28 U.S.C. § 1915(g). "[T]he plain language of § 1915(g) requires that the court look at cases dismissed prior to the enactment of the [Prison Litigation Reform Act] to determine when a prisoner has used his three strikes." Rodriguez v. Cook , 169 F.3d 1176, 1181 (9th Cir. 1999). In determining whether a dismissal counts as a "strike" under § 1915(g) the reviewing court should carefully evaluate, and make an independent assessment of, the dismissing court's action and the reasons underlying it. Knapp v. Hogan, 738 F.3d 1106, 1109 (9th Cir. 2013); Andrews v. King , 398 F.3d 1113, 1121 (9th Cir. 2005).

Where a court denies a prisoner's application to file an action without prepayment of fees on the grounds that the submitted complaint is frivolous, malicious or fails to state a claim upon which relief may be granted, the complaint has been "dismissed" for purposes of § 1915(g). O'Neal v. Price , 531 F.3d 1146, 1153 (9th Cir. 2008). Moreover, even "a dismissal without prejudice counts as a strike, so long as the dismissal is made because the action is frivolous, malicious, or fails to state a claim." Id. at 1154. Finally, where a complaint has been dismissed for both failure to state a claim and other grounds but it is clear that the failure to state a claim was "a fully sufficient condition... for a dismissal with prejudice, " that dismissal constitutes a strike for purposes of § 1915(g). Id. at 1155-56. See also Turner v. Colon, No. 2:11-cv-2343 AC P, 2013 WL 2156566, at *1 (E.D. Cal. May 17, 2013)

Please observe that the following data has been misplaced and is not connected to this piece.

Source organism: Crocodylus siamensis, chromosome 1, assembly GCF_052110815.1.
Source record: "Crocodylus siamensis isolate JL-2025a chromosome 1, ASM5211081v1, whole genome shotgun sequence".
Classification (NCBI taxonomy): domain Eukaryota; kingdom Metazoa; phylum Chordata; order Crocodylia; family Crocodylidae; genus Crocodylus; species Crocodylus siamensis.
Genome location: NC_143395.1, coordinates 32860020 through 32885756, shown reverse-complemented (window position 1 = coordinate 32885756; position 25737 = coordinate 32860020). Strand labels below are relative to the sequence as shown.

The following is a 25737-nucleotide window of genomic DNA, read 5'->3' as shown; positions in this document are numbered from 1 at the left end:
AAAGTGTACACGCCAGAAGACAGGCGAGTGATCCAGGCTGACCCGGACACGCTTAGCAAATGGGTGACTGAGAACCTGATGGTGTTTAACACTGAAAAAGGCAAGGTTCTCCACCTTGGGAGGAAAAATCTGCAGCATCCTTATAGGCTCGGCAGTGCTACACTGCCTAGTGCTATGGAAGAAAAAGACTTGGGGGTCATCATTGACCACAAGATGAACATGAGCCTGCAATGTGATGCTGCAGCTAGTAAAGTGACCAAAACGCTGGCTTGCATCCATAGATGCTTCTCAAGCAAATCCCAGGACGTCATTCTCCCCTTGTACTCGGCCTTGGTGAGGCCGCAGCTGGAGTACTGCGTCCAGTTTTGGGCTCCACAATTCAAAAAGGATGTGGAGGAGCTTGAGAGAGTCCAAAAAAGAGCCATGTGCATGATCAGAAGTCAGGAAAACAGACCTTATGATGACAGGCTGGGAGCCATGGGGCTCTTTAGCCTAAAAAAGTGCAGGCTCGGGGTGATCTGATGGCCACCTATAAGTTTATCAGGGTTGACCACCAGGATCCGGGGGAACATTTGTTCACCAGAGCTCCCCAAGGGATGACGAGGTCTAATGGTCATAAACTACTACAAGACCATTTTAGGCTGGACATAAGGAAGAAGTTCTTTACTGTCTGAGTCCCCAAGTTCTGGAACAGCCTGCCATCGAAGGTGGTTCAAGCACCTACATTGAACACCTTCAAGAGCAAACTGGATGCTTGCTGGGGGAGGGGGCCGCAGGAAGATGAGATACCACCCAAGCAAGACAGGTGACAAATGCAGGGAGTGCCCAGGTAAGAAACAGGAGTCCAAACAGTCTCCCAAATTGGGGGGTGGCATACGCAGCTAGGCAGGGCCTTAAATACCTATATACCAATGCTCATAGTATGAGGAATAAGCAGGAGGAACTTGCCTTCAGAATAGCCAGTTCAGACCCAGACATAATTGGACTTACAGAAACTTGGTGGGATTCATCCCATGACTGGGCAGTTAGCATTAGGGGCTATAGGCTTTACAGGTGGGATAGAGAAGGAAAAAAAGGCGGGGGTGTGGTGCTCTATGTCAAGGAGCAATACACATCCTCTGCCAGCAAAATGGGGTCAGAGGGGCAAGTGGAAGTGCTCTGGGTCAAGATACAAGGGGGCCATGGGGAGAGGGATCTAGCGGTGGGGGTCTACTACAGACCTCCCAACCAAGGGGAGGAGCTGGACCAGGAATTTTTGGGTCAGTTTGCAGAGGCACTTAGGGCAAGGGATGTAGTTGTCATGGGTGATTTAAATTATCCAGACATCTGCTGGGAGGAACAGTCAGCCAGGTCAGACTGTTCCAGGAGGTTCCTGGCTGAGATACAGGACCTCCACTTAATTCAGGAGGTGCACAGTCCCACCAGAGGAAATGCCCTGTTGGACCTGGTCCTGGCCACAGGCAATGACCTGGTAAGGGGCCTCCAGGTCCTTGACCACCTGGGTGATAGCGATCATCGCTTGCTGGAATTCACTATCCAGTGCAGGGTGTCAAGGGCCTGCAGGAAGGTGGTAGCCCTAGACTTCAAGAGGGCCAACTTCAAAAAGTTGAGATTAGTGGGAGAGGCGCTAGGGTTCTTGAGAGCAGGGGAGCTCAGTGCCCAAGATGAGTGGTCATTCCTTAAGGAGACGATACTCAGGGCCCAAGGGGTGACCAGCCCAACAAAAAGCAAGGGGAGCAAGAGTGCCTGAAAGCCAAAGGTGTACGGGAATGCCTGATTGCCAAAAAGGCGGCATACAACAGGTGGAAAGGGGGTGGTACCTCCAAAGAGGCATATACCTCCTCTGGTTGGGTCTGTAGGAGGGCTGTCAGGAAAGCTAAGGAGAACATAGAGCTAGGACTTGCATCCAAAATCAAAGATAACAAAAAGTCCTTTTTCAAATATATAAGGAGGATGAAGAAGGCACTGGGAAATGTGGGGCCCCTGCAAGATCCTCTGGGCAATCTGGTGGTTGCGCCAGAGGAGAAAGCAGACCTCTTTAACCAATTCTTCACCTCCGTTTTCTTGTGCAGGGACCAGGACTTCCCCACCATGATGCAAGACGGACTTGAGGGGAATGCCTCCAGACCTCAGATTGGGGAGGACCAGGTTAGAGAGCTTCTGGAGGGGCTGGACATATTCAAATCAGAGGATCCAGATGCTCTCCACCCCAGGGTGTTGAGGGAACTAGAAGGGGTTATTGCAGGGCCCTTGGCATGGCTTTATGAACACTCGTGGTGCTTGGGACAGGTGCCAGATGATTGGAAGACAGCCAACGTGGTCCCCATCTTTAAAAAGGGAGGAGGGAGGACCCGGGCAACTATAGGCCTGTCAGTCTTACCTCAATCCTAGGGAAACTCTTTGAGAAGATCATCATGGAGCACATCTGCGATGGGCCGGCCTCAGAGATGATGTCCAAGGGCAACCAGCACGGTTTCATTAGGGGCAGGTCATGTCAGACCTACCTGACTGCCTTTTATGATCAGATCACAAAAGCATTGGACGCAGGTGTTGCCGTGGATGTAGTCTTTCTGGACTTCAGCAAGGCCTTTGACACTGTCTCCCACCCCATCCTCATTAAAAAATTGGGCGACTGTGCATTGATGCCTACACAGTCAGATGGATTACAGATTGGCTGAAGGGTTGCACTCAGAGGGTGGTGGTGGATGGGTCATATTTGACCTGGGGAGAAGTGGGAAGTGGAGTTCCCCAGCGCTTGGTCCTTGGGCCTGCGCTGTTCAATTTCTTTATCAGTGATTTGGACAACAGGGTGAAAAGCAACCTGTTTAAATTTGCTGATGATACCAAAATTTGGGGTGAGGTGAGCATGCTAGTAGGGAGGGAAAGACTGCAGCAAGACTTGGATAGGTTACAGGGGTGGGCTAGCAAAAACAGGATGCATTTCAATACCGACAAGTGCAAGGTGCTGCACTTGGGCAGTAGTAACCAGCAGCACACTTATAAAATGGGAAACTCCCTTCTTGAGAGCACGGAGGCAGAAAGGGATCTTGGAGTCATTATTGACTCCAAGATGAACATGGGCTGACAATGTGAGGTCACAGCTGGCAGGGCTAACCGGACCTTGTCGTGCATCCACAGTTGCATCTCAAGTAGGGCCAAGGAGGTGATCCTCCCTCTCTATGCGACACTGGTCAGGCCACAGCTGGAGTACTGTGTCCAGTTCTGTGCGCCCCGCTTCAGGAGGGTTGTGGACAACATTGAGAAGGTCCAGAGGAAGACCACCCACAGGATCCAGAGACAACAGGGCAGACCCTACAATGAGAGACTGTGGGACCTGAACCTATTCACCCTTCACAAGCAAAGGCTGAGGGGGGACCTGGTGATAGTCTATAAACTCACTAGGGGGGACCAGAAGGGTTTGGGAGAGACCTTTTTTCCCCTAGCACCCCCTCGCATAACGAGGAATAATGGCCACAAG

DISCUSSION

Here, plaintiff suffered his first strike for purposes of § 1915(g) on March 17, 2009, when this court dismissed Baker v. Solano County Jail, et al., Case No. 2:08-cv-1034 BHS without prejudice, specifically for failure to state a claim. (ECF No. 13.) Plaintiff suffered a second strike on March 21, 2011, when this court dismissed Baker v. Todd, et al., Case No. 2:10-cv-1827 MCE EFB, again specifically for failure to state a claim. (ECF No. 12.) Plaintiff's third strike occurred when, on September 18, 2012, this court dismissed Baker v. Jones, et al., Case No. 2:12-cv-0404 WBS EFB specifically for failure to prosecute and failure to state a claim. (ECF No. 10.) Finally, the court notes that, were it necessary, plaintiff suffered yet another strike for purposes of § 1915(g) on October 24, 2012 when Baker v. Marsh, Case No. 2:12-cv-0555 GEB EFB was dismissed specifically for failure to state a claim and failure to prosecute. (ECF No. 12.)[1]